Children’s Use of Objects in Their Storytelling



Children’s academic achievements are often measured by their levels of literacy and numeracy where a considerable amount of interest has been given to these specific learning domains. Narrative skills feature prominently in children’s later literacy in American and New Zealand research (Griffin et al. 2004; Reese et al. 2010). For instance, Reese et al. (2010) demonstrated that the quality of children’s oral narrative expression in the first 2 years of reading instruction uniquely predicted their later reading, over and above the role of their vocabulary knowledge and decoding skill. Stuart McNaughton’s research in South Auckland (McNaughton 2002) has also emphasised the value of narrative competence for future literacy practice while illustrating the different styles of storytelling and reading across different cultural communities. When children narrate experiences and story-tell, they engage in cognitive, affective and social experiences and explorations that extend beyond simple conversation – opportunities to understand the social world – and one’s place within it arises (Bruner 1991). Narratives are recognised as essential to both autobiographical memory and identity (Wertsch 2002; Bruner 2002; Szenberg et al. 2012). Classic studies remind us of the autonomy of children in developing their own cultural routines through mutual negotiations and storying (Sutton-Smith 1997 p.171) and the powerful combination of adding affect to cognition using story (Egan 1997; Vivian Gussin Paley 2004). In short, narrative competence is a valuable outcome in its own right.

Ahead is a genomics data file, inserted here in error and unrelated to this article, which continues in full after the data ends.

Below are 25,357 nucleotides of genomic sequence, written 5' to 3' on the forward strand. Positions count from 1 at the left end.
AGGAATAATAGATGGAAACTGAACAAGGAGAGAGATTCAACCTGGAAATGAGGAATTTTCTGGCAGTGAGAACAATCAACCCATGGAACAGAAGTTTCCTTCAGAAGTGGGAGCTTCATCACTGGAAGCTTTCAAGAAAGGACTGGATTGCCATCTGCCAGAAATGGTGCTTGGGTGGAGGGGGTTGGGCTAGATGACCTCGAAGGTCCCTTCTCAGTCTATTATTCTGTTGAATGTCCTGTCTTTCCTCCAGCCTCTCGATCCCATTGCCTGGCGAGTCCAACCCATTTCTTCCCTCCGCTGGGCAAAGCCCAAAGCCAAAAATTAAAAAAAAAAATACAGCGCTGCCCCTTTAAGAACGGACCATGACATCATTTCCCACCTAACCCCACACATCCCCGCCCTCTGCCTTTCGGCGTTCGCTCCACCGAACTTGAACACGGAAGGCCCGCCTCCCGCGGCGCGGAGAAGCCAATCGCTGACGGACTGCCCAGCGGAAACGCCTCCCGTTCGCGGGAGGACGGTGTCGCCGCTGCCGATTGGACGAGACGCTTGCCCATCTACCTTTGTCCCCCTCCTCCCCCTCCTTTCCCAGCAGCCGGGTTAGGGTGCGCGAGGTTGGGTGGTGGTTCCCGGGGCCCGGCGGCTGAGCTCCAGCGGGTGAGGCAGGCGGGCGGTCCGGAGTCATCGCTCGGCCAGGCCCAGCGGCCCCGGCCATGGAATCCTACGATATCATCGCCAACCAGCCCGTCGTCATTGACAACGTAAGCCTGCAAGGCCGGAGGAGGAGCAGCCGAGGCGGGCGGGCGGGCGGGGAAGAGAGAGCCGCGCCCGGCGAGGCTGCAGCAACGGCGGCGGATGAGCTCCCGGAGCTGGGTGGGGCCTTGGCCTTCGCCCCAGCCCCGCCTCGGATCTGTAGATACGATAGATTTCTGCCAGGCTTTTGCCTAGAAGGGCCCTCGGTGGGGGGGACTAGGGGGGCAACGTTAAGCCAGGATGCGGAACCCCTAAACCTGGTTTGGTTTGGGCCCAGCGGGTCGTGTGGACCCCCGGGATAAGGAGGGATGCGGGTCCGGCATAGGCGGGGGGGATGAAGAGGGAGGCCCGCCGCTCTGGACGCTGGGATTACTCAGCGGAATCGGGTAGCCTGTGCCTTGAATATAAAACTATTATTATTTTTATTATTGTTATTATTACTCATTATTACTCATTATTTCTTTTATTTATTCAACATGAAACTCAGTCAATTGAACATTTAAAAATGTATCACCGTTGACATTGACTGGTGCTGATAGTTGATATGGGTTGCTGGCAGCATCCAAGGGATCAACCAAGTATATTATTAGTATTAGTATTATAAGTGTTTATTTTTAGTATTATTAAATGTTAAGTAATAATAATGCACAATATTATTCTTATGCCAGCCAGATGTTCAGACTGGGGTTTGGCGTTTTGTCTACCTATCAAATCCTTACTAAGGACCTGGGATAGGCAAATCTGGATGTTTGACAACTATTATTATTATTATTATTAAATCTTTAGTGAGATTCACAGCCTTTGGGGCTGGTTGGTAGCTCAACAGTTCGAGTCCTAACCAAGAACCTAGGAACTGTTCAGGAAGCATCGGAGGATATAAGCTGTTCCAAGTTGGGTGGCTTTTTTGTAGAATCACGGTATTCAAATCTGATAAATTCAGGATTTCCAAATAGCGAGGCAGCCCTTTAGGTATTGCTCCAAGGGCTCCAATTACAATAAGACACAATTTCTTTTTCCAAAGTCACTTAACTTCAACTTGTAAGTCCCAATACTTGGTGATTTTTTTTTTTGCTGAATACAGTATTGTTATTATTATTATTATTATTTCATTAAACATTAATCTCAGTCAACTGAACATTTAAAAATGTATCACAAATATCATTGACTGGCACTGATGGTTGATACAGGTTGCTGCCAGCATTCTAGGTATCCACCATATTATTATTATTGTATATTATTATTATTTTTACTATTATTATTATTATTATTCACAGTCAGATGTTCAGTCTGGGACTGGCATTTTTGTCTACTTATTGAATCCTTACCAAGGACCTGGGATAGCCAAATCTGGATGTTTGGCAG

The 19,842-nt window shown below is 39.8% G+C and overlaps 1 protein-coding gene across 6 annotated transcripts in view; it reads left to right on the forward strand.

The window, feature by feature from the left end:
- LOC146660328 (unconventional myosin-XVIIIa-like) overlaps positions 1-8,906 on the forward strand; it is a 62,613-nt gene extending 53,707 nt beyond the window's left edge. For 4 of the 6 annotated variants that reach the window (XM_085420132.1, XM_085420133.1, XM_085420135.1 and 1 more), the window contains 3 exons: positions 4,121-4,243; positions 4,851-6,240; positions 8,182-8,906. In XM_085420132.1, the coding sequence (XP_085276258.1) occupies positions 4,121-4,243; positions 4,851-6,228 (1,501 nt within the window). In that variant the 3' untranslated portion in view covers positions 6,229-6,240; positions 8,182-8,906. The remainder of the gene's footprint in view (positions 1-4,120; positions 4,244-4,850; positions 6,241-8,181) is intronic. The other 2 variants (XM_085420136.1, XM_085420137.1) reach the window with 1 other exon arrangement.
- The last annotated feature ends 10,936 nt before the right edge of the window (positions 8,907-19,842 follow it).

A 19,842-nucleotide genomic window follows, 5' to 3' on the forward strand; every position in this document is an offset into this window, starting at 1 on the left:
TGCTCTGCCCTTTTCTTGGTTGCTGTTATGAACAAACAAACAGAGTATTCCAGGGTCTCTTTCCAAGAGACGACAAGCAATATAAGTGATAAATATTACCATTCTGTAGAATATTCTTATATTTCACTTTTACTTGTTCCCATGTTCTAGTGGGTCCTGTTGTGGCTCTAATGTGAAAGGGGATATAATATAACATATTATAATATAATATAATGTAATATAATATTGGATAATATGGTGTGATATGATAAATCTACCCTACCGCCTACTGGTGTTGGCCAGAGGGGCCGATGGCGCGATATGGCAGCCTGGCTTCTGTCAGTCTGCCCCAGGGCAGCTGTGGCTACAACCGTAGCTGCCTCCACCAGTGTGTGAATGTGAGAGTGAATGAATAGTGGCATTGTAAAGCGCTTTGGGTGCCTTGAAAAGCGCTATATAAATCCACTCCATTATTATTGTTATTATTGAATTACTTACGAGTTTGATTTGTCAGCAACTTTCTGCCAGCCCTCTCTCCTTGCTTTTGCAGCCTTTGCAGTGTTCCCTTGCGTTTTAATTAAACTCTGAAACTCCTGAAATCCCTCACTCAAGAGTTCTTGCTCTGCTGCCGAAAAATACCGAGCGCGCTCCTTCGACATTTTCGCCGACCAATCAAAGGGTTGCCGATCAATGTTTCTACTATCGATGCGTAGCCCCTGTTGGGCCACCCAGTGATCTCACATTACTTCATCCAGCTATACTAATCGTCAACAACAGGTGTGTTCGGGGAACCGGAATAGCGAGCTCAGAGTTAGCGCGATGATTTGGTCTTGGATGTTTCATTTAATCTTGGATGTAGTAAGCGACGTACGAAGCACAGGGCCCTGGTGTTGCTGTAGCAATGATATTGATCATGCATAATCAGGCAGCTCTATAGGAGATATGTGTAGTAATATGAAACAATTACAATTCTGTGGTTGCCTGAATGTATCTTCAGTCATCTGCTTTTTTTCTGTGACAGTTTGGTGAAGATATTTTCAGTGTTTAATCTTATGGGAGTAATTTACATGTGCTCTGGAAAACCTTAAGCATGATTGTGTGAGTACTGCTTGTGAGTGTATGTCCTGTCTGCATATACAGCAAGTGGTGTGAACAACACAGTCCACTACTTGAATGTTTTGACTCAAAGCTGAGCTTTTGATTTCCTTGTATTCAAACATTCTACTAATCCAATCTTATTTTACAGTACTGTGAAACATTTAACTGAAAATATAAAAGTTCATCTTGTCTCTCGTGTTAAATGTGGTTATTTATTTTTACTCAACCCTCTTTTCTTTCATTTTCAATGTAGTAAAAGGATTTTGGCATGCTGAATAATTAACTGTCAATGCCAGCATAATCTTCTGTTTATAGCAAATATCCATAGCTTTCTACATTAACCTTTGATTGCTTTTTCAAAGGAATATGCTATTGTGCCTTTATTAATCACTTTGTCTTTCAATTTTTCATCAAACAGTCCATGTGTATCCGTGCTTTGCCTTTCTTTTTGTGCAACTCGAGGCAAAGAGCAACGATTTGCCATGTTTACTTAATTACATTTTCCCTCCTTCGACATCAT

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Copyright information

© Springer Nature Singapore Pte Ltd. 2017

Authors and Affiliations

  1. 1.The University of WaikatoHamiltonNew Zealand
  2. 2.College of EducationThe University of OtagoDunedinNew Zealand

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